Wright played with his usual energy and enthusiasm, but was much more aggressive offensively than we've seen him in the past. He was hitting midrange jumpers (his biggest Achilles' heel), putting the ball on the deck and driving to the basket, and picking up offensive rebounds for put-backs ... in other words, he scored in just about every way possible.

Where he really shined was in the point-forward role. He made several jaw-dropping passes that won't soon be forgotten. While Wright made some defensive mistakes and was relatively quiet offensively in the second half, the reviews afterwords were glowing.

"He reminds me of a mix between Kevin Garnett and Boris Diaw," one executive told me. "He's got Garnett's energy and athleticism, and he combines with with Diaw's versatility and basketball savvy. If he continues to attack that way on the offensive end, the kid's a top-five pick. You can't teach what he has."

I was talking to another NBA GM in Maui who told me that his top scout pushed and pushed him to make a guarantee to Wright coming out of high school. The GM didn't know enough about the kid to make that type of commitment, and Wright ended up going to KU. Now that we're starting to see the progress he's making as a player, it looks like it's a good thing for Wright, but not such a good thing for the GM who passed on a chance to get him late in the first round

The full Chad Ford blog Insider

Clash Of Conference Leaders

Magic roll over Jazz

Baltic Avenue
Rocky Widner/Getty Images
Andris Biedrins' offense was big, but swatting three straight Tim Duncan's shots midway through the fourth quarter was even bigger, helping Golden State stop San Antonio's franchise-best road start at seven wins with a 111-102 victory.

Extreme Behavior
Andris Biedrins

Monday's Best
Warriors center Andris Biedrins: No Baron. But the 20-year-old Latvian wasn't barren -- he produced 18 points, 15 rebounds and six blocks in Golden State's win over the Spurs. Mike Dunleavy even dropped in 20. Whoa, Nelson.

Samuel Dalembert

Monday's Worst
Sixers center Samuel Dalembert: First, the good news: seven rebounds! But missing all six of your shots in 25 minutes of court time when AI was dropping 45 on the Heat did not help in a 103-91 loss.

Quotes of the Day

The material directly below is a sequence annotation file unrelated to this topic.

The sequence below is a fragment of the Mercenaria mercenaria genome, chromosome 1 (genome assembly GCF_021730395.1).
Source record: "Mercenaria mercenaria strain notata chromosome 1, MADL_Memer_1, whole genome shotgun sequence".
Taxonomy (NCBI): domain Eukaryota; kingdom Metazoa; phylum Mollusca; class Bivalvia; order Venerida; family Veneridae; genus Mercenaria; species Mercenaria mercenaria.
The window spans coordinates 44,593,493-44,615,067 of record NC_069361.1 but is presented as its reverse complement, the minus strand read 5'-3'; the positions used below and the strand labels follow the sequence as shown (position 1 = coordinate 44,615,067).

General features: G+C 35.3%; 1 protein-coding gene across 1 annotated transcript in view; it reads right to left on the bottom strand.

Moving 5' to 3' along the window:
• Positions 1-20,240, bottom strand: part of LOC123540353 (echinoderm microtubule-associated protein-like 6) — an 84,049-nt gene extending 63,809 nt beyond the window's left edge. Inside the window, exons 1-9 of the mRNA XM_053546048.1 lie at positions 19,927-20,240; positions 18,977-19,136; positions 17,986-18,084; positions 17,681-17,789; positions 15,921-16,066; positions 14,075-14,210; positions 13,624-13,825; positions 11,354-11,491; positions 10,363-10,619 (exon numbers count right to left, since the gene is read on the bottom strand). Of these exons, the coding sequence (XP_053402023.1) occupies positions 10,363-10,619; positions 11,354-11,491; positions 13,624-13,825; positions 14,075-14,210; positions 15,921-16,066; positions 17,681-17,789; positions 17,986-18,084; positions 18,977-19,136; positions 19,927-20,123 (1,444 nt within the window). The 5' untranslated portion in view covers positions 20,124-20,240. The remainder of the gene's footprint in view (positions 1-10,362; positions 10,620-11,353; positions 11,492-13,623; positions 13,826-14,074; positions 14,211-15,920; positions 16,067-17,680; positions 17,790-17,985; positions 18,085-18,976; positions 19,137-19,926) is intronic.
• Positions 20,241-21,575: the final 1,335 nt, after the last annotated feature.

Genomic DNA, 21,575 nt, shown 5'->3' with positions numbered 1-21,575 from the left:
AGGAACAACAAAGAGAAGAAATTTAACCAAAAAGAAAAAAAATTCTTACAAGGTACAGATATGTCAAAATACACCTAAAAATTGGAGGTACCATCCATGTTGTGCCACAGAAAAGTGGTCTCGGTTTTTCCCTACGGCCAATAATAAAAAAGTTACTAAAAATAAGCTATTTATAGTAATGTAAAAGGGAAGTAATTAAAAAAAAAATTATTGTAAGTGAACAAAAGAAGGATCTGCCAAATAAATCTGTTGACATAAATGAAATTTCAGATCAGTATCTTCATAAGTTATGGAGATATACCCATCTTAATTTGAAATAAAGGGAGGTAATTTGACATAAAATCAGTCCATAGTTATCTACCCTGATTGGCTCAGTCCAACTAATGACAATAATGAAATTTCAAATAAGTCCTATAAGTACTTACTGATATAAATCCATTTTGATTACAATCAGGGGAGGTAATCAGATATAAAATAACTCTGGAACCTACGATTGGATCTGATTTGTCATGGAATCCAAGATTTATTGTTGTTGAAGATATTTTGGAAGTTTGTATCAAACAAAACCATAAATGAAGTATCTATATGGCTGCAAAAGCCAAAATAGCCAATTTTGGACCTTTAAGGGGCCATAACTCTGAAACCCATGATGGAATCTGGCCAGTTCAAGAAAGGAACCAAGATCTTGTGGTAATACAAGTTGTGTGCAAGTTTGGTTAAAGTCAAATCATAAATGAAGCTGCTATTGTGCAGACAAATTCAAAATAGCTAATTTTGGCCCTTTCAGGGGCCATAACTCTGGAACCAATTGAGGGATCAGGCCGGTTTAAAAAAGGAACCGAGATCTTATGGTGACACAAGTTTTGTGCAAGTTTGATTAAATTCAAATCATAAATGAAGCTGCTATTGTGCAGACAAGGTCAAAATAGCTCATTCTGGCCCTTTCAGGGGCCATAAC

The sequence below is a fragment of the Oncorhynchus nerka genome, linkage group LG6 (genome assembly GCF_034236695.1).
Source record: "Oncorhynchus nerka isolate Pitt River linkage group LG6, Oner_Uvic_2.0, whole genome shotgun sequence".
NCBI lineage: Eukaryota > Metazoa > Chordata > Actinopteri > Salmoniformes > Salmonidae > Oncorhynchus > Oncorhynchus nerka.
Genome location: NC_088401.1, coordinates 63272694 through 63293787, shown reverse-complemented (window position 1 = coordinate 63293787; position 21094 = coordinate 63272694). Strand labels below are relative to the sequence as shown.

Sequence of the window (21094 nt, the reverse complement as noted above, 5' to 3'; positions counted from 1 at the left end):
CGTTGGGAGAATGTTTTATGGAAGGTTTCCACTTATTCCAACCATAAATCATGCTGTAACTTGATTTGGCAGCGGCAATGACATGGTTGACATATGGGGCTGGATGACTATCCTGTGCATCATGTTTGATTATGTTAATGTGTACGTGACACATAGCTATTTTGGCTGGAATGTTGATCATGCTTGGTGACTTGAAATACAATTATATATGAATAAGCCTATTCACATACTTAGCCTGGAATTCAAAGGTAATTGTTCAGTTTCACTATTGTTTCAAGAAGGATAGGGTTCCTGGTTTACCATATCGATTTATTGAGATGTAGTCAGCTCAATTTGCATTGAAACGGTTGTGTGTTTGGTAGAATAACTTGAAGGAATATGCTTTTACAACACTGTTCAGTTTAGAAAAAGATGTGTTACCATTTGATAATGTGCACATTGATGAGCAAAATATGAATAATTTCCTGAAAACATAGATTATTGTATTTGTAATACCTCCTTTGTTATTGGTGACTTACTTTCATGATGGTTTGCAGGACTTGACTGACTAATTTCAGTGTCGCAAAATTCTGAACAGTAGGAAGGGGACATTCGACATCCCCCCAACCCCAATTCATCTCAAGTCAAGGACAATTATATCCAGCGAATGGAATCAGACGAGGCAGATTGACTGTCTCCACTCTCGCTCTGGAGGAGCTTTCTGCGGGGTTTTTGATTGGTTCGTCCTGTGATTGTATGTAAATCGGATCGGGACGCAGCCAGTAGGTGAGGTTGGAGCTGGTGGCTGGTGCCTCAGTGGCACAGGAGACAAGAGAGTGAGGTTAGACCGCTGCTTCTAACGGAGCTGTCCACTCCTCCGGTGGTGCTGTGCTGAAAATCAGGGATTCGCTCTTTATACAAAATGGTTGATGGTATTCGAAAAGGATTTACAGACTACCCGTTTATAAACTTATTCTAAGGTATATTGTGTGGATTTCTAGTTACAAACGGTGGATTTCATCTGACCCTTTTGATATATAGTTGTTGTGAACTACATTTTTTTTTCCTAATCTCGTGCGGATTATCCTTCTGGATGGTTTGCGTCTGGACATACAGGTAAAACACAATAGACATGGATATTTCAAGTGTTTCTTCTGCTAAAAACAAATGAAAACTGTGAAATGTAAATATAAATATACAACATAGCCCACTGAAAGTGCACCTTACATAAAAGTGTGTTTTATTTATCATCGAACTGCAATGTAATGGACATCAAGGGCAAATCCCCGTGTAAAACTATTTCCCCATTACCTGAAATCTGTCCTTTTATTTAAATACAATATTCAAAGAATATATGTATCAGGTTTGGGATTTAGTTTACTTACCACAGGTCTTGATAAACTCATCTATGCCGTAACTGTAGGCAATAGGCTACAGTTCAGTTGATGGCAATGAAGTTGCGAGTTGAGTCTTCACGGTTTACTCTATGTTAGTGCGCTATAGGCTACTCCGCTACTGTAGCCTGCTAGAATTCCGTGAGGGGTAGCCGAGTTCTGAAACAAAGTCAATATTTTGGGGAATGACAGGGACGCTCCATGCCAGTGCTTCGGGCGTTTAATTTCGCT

"They pretty much had their way all night long."
-- Jazz coach Jerry Sloan, saluting the Magic.

See how all 77 who played stacked up

-- Andrew Ayres

Beast Of The Least

Troy (Detroit, Michigan): The Pistons will win the East -- even with Shaq back. I think the biggest problem for the Pistons will be the Cavs and the LeBron-loving league (and refs). Comments?

John Hollinger: The Pistons might win it by default at this point. They and the Magic are the only teams playing up to their preseason expectations. Even the Cavs have been shakier than their record indicates. But the key for Detroit will be keeping their Big Four healthy, because the reserves remain a big step down.

The full John Hollinger chat Insider

Good Company
Dwyane Wade

Dwyane Wade had 33 points and 13 assists against the 76ers on Monday after having 35 points and 12 assists on Saturday against the Bobcats and 33 points and 15 assists Friday against the Magic. Only three other players in NBA history have had at least 30 points and a dozen assists in as many as three straight games.

More from Elias

'Fro Zen Yo Hurt

Remember the catchy phrase "Fear the Fro" that was associated with Ben Wallace in Detroit?

Well, it's time for Scott Skiles and John Paxson to truly fear the 'fro now. Because if Wallace shows up Tuesday at the United Center against the Knicks with his hair blown out into an afro, the only way he'll be able to contain it is by wearing a headband.

But Wallace wouldn't do that again, would he? He wouldn't escalate his feud with Skiles that much, would he?

The full Chris Sheridan blog Insider